A warm tomorrow
When faced with the challenges of the coming decades, there are two opposing worldviews: on the Western side of the Atlantic, the focus is on disruptive innovation and technology; on this end, there is talk of reforms or taxes.
“The future torments us, the past holds us back, that’s why the present eludes us” : nowhere more than in Europe does this quote from Flaubert hold true. The multiplication of prospective reports here and there is an indication of this among others. In May, the Spanish Prime Minister, Pedro Sánchez, presented España 2050, a 675-page document with contributions from more than a hundred experts from various fields and ideological backgrounds, presenting a 30-year plan for the country’s development aimed at improving performance on key issues such as education, health, pensions, employment, taxes and the environment over the next three decades. “Projecting into the future is another way of saying that we believe in the future,” the Spanish leader said in presenting his report. In France, the creation, almost a year ago, of the Haut commissariat pour le plan (High Commission for the Plan) stems from the same idea that we need to draw the future, if possible a future that is both possible and desirable.
Drawing the future in order to try to tame it: such is indeed the aim. In this, European leaders unwittingly pay a fine tribute to Donald Rumsfeld, George W. Bush’s former Secretary of Defense, who has just passed away and whose famous quote on the known and the unknown is more relevant than ever: “Reports that say that something hasn’t happened are always interesting to me, because as we know, there are known knowns; there are things we know we know. We also know there are known unknowns; that is to say we know there are some things we do not know. But there are also unknown unknowns—the ones we don’t know we don’t know. And if one looks throughout the history of our country and other free countries, it is the latter category that tends to be the difficult ones.”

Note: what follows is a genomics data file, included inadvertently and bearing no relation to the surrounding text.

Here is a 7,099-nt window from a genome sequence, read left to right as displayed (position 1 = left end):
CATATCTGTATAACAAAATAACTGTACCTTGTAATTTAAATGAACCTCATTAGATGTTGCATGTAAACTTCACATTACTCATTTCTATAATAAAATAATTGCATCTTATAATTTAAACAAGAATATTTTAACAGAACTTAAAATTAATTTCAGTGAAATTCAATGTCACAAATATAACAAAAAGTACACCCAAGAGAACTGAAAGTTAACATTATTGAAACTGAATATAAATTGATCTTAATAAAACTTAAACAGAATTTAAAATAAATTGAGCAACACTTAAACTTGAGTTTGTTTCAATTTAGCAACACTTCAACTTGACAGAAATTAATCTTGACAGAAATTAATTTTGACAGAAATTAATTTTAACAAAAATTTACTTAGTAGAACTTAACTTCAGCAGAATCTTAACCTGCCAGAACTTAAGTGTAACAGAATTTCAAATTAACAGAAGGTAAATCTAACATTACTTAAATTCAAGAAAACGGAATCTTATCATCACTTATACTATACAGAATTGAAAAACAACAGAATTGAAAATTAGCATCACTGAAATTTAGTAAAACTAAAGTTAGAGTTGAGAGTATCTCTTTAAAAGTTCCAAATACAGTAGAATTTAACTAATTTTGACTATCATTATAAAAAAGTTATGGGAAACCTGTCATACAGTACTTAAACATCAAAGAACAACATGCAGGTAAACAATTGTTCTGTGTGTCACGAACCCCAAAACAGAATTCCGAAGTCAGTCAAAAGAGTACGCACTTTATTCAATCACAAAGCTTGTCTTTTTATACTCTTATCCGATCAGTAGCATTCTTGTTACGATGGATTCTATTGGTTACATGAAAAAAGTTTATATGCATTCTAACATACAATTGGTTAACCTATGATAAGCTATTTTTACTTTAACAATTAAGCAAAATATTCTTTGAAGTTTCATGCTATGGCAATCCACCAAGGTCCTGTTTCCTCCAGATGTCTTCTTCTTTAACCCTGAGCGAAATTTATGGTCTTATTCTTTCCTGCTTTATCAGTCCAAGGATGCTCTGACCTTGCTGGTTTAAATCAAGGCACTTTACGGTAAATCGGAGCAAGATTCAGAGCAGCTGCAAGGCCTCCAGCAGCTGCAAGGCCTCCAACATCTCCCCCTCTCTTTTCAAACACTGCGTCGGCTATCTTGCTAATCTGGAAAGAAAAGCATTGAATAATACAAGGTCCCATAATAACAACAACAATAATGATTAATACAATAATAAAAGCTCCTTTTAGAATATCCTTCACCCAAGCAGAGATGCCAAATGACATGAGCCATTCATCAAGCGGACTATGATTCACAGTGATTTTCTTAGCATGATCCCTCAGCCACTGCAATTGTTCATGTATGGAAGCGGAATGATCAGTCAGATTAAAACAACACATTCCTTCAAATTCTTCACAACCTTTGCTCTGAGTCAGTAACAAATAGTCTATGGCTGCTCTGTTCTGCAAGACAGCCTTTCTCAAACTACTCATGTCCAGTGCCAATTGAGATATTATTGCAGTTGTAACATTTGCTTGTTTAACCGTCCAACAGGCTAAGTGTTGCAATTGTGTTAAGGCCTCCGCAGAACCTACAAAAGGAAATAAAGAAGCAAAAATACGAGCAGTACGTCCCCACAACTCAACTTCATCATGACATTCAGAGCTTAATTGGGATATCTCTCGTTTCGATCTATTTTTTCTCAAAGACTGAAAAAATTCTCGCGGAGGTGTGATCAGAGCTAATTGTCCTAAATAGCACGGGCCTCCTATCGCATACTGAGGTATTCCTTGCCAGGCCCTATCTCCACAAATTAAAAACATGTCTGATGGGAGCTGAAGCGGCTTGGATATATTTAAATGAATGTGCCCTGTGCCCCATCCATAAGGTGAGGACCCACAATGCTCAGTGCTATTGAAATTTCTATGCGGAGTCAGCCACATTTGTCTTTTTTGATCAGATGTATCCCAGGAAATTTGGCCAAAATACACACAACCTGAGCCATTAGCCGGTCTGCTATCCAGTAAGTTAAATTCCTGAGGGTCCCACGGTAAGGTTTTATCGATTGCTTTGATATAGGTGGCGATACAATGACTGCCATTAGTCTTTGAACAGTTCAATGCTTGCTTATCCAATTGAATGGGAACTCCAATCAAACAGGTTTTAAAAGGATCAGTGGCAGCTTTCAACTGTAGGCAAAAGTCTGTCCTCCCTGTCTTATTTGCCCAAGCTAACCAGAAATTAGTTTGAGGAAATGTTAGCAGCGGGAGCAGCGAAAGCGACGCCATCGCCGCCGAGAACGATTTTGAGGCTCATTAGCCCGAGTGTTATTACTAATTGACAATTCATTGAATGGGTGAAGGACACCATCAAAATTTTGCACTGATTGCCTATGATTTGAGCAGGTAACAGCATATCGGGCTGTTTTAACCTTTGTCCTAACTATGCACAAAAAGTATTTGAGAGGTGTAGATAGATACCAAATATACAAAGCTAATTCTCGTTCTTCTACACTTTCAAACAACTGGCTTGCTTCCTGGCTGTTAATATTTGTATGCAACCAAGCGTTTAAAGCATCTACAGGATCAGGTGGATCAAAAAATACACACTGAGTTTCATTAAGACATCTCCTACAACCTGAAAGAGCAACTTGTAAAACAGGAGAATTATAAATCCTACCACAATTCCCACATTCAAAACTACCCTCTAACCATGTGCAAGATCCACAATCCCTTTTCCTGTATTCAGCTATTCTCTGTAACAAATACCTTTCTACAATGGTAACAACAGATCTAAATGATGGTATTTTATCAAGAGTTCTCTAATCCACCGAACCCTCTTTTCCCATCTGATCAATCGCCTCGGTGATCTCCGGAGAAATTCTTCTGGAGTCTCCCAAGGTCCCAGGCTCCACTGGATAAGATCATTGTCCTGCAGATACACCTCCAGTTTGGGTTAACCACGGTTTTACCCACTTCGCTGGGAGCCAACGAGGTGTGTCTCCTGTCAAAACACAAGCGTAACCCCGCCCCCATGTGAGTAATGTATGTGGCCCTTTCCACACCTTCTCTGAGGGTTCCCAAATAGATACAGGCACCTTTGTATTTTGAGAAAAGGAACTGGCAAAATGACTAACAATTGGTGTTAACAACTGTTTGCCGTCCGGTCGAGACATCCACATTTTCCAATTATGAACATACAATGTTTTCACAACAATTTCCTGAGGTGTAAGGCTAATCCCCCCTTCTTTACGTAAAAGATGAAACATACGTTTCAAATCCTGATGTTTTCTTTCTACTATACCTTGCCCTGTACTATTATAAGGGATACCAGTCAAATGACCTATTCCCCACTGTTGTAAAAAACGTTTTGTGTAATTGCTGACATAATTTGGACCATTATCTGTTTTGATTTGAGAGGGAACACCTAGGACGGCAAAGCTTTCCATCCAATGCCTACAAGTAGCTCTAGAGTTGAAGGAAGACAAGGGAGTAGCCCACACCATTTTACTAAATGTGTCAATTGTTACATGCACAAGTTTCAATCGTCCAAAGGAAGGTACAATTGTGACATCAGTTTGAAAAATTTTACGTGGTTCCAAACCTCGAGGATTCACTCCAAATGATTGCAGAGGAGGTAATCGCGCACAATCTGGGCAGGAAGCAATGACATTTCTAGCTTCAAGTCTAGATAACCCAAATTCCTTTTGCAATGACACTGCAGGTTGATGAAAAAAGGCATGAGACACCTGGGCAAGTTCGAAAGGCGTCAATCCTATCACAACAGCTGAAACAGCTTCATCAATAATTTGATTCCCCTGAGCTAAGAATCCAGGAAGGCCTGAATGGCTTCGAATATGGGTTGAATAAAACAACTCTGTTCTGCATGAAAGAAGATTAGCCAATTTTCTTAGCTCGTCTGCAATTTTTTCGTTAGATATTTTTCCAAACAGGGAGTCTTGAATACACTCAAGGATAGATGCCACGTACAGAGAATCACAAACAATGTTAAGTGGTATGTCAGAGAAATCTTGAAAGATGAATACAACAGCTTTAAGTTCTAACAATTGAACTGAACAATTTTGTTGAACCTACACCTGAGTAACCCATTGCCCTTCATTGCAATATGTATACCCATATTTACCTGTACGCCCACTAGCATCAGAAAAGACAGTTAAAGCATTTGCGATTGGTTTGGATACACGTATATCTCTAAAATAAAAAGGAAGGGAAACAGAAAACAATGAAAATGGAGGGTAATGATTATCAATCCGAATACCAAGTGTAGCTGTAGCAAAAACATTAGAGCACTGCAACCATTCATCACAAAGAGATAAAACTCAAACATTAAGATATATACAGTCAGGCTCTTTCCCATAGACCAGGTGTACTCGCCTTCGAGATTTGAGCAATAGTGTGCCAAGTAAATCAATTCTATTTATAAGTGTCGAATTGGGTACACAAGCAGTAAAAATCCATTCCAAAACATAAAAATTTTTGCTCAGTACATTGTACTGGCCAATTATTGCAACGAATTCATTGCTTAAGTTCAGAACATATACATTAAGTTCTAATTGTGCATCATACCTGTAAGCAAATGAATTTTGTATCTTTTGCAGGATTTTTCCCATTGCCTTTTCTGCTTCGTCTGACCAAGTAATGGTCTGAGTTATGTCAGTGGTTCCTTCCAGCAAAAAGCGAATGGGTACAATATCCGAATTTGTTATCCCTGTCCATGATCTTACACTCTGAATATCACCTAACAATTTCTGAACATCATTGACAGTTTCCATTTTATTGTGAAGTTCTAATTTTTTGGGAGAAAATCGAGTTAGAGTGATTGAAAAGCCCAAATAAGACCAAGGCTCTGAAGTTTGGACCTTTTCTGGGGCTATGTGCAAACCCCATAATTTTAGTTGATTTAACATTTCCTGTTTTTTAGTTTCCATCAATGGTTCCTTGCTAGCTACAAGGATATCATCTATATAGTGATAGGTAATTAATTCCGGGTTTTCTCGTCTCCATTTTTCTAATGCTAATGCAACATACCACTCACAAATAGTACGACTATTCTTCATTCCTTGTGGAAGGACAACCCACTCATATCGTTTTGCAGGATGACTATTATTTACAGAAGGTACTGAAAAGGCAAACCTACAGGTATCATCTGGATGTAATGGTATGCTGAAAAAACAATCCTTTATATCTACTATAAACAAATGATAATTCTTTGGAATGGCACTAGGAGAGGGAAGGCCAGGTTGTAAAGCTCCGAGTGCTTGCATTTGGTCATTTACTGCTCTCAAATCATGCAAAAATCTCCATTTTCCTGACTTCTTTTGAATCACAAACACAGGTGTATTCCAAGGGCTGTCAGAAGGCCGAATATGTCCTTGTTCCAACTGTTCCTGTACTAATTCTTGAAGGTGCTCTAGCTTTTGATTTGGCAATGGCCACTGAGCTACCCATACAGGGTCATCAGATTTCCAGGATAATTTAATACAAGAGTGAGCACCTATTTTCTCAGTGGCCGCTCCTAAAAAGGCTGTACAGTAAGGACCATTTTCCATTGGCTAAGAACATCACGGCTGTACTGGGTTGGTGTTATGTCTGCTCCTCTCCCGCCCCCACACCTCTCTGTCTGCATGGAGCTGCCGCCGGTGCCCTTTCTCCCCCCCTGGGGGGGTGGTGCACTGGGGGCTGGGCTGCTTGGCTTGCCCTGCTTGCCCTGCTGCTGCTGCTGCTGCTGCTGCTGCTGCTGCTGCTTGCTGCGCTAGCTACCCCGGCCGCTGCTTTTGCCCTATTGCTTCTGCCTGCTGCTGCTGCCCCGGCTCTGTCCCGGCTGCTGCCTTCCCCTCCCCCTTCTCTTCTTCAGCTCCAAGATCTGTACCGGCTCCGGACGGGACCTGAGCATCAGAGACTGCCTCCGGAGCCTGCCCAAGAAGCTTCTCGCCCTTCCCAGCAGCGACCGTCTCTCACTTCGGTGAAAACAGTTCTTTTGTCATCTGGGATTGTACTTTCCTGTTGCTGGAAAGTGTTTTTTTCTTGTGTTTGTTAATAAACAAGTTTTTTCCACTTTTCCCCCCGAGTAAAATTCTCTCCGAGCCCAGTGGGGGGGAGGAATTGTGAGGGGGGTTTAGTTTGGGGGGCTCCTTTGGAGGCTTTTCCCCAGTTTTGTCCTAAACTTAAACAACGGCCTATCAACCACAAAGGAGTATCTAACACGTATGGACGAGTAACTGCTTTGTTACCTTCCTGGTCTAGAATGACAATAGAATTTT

Relevant because the pandemic has shown us that the “known unknown” is well and truly there, ready to emerge at any moment, feeding in passing the idea that after all, the “unknown unknown” may also be tomorrow. For therein lies the limit of these prospective exercises in democracies made even more impatient by a pandemic that never ends: 2040, 2050, no doubt… but what about 2022, 2023, 2024, etc.? Reconciling tomorrow and the day after tomorrow is probably the most difficult political exercise today. President Biden’s policy on climate change should be read in this light. By calling the years 2020-2030 the “decisive decade”, he explains that it is the decisions of the 2020s that will shape the world of 2050, the world of carbon neutrality to which the nations have committed themselves through the Paris Agreement.
This reasoning is common sense, since the mobility and energy production infrastructures and the buildings we are building today will still be there in less than 30 years.This is also the philosophy of the French Blanchard-Tirole report, which explains what needs to be done today to meet the three economic challenges that are only going to increase: climate change, inequality and demographic aging. However, the tone is different: on one side of the Atlantic, the emphasis is on disruptive innovations, technology and the resulting transformations in our lives and jobs; on the other, the talk is of reforms or taxes. On the one hand, the new American Lorenzo de’ Medici – the Gates, Musk and Bezos – make us dream with innovations and Promethean ambitions, underground, on the ground, in the air and beyond; on the other hand, economists and Nobel Prize winners confront us with reality, with “the truth, the bitter truth” to respond to the order of politicians who look to the future against the backdrop of the Yellow Vests.
These are indeed two opposing representations of the world: to dream the world in order to shape it by one’s own hand; to tell the world in order to try to suffer it as little as possible. In the coming decade, where will the brighter tomorrow be?
→ This op-ed is from Cécile Maisonneuve’s bi-monthly columns and can be found in its entirety on the L’Express website here (in French).